Diagnosing CAD

The general approach for the initial diagnostic management of patients with angina and suspected obstructive CAD includes six steps according to the CCS guideline (see Figure 1). The initial diagnostic approach is the same regardless of the above category. The patient subgroups become more important in the assessment of clinical probability of CAD.

Management of CAD

The guidelines continue to emphasise the importance of lifestyle in the prevention and regression of chronic coronary syndromes. The worry over the last couple of years remains that the evolution of pharmaceutical interventions such as novel lipid lowering agents in the form of proprotein convertase subtilisin/kexin-9 (PCSK-9) inhibitors and the use of oral anticoagulants (e.g. Rivaroxaban in high risk patients) has overshadowed the importance of lifestyle modifications. Clinicians should use an “opportunistic” approach to address secondary prevention measures and utilise community resources such as gym initiatives and cardiac rehabilitation to ensure continued engagement.

Beta blockers and calcium channel blockers remain the first line therapies in angina symptom control and should be tailored to the patient’s heart rate, blood pressure and left ventricular function. The use of other secondary prevention medication (e.g. angiotensin converting inhibitors, statins) also remain unchanged.

Table 2. Definition of risk based on the investigations used to diagnose CAD according to the ESC guidelines 20191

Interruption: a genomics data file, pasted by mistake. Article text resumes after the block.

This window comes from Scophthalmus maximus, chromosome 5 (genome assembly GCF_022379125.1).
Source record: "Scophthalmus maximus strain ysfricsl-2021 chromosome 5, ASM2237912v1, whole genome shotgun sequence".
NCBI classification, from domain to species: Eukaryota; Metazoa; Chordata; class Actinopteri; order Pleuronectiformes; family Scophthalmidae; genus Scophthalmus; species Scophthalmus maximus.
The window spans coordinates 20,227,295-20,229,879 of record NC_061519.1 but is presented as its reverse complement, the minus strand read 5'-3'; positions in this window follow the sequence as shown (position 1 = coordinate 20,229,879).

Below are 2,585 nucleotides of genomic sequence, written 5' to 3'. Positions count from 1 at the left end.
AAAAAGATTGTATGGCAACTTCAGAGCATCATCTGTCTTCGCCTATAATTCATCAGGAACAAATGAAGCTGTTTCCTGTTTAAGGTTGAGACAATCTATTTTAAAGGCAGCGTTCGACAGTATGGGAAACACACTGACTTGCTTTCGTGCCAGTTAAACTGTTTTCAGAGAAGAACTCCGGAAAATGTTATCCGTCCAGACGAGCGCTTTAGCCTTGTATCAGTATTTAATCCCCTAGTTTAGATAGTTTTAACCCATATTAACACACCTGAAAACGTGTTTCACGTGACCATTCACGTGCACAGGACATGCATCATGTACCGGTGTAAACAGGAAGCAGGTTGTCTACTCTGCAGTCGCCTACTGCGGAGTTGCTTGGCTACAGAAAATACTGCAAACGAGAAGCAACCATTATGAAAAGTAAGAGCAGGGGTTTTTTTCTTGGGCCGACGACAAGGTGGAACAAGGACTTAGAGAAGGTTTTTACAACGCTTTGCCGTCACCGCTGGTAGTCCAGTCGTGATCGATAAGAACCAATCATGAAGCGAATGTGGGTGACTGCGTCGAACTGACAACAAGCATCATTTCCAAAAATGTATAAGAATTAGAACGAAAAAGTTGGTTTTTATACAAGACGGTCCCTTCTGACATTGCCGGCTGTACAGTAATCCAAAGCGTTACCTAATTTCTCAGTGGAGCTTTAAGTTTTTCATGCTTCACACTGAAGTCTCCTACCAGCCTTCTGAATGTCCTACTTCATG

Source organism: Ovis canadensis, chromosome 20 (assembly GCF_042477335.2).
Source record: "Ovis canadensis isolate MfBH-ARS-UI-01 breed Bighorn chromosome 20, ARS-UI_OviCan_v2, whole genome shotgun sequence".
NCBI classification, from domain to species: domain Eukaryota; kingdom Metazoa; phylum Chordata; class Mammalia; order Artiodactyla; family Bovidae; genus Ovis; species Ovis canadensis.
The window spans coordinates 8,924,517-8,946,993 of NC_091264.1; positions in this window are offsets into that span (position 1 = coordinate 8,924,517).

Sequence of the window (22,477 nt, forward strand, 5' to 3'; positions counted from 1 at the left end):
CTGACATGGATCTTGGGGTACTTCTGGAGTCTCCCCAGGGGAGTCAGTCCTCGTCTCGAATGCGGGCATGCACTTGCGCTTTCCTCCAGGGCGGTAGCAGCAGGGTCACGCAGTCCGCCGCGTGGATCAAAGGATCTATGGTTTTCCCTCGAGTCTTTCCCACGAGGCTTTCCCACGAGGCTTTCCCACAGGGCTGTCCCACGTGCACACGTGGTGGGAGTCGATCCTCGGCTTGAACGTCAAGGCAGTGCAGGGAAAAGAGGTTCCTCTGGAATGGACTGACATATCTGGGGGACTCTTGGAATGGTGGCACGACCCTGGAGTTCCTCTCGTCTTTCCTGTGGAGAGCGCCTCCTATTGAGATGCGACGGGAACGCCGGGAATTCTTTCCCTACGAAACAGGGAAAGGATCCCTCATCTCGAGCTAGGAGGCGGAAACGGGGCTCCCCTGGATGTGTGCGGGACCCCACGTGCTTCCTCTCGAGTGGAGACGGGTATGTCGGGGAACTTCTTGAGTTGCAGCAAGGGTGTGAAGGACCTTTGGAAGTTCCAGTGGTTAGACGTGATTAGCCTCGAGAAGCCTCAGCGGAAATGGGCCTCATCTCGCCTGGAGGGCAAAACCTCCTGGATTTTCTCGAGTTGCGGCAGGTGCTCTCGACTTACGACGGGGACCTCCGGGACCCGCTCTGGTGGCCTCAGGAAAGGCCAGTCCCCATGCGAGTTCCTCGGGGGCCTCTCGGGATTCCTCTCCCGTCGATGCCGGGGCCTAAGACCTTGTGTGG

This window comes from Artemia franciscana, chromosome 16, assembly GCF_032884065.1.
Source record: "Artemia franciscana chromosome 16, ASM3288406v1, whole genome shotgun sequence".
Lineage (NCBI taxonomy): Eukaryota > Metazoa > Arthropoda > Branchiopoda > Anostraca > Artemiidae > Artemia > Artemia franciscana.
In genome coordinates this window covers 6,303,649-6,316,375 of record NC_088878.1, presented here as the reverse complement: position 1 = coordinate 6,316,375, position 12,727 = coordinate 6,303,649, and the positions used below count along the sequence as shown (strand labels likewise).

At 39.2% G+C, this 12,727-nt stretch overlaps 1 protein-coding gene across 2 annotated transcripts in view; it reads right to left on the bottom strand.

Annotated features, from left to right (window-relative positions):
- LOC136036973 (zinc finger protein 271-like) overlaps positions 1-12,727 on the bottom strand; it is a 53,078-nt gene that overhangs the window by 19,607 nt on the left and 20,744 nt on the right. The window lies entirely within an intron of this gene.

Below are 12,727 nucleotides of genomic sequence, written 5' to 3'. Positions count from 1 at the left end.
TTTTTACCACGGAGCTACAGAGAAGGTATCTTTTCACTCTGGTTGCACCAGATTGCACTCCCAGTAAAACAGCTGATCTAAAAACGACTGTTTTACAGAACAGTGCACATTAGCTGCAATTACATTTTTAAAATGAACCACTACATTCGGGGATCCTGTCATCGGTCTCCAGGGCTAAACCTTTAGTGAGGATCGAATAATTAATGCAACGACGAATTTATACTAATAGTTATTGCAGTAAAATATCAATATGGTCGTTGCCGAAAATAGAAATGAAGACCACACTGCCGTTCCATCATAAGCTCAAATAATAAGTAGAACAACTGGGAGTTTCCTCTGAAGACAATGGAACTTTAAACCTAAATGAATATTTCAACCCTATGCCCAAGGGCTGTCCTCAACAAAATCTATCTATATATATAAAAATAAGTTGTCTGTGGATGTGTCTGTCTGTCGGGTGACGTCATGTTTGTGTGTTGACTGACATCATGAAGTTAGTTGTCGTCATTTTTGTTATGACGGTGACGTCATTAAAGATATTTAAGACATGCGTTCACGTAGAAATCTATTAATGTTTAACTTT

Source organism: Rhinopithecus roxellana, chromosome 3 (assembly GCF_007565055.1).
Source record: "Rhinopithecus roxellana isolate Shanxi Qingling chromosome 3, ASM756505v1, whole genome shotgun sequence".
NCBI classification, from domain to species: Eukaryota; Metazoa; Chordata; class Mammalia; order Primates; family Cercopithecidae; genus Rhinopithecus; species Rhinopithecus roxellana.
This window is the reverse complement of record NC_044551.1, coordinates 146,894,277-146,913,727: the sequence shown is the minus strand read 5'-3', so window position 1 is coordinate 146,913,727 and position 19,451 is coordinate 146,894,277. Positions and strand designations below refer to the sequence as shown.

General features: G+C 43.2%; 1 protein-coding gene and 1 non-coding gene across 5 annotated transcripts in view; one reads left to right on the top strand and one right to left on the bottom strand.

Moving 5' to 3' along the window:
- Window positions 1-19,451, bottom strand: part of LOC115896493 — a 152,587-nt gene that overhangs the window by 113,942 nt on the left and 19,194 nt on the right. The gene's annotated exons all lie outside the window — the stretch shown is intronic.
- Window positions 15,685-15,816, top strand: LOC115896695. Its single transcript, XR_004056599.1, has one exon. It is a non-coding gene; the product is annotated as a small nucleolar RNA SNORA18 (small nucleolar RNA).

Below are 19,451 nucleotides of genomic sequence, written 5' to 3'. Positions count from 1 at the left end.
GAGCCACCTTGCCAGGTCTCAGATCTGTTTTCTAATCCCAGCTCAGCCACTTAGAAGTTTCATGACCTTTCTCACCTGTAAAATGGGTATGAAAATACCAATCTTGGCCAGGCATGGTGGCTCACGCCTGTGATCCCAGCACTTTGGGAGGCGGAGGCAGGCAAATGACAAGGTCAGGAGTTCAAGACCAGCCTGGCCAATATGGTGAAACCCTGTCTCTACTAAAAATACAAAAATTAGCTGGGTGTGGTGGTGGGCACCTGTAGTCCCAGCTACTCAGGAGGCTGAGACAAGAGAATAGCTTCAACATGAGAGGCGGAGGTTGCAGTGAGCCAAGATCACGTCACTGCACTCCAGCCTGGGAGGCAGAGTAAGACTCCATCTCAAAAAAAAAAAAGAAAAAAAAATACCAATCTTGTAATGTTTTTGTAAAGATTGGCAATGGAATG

InvestigationDefinition of "high risk"
Exercise ECG*Cardiovascular mortality >3% per year according to Duke Treadmill Score.
SPECT or PET perfusion imagingArea of ischaemia ≥10% of the left ventricle myocardium.
Stress echocardiography≥3 of 16 segments with stress-induced hypokinesia or akinesia.
Cardiac magnetic resonance imaging≥2 of 16 segments with stress perfusion defects or ≥3 dobutamineinduced dysfunctional segments.
Coronary CT angiogram or invasive coronary angiogramThree-vessel disease with proximal stenoses, left main disease, or proximal anterior descending disease.
Invasive functional testingFFR ≤0.8, iwFR ≤0.89
* ST segment deviation from baseline is considered a positive test. CAD coronary artery disease, CT computed tomography, ECG electrocardiography, FFR fractional flow reserve, iwFR instantaneous wave-free ratio, PET positron emission tomography, SPECT single-photon emission computed tomography.

New to the guidelines is the continued use of longterm antiplatelet therapy in those considered to be high risk with dual antiplatelet therapy in the form of aspirin and a P2Y12 inhibitor or low dose Rivaroxaban, based on evidence from the Cardiovascular Outcomes for People Using Anticoagulation Strategies (COMPASS) trial6 and the AntiXa Therapy to Lower Cardiovascular Events in Addition to Standard Therapy in Subjects with Acute Coronary Syndrome–Thrombolysis in Myocardial Infarction 51 (ATLAS ACS 2-TIMI 51) Trial.7 The caveat to this would be the presence of atrial fibrillation. The Rivaroxaban dose in COMPASS and ATLAS ACS 2-TIMI 51 was 2.5 mg twice daily however the dose for patients with atrial fibrillation is 20 mg once daily (15 mg once daily in high bleeding risk or renal impairment). Patients on the lower dose Rivaroxaban who develop atrial fibrillation and have CHA2DS2VASc ≥1 (male) or ≥2 (female) should be switched to the higher dose or they will be at increased risk of stroke.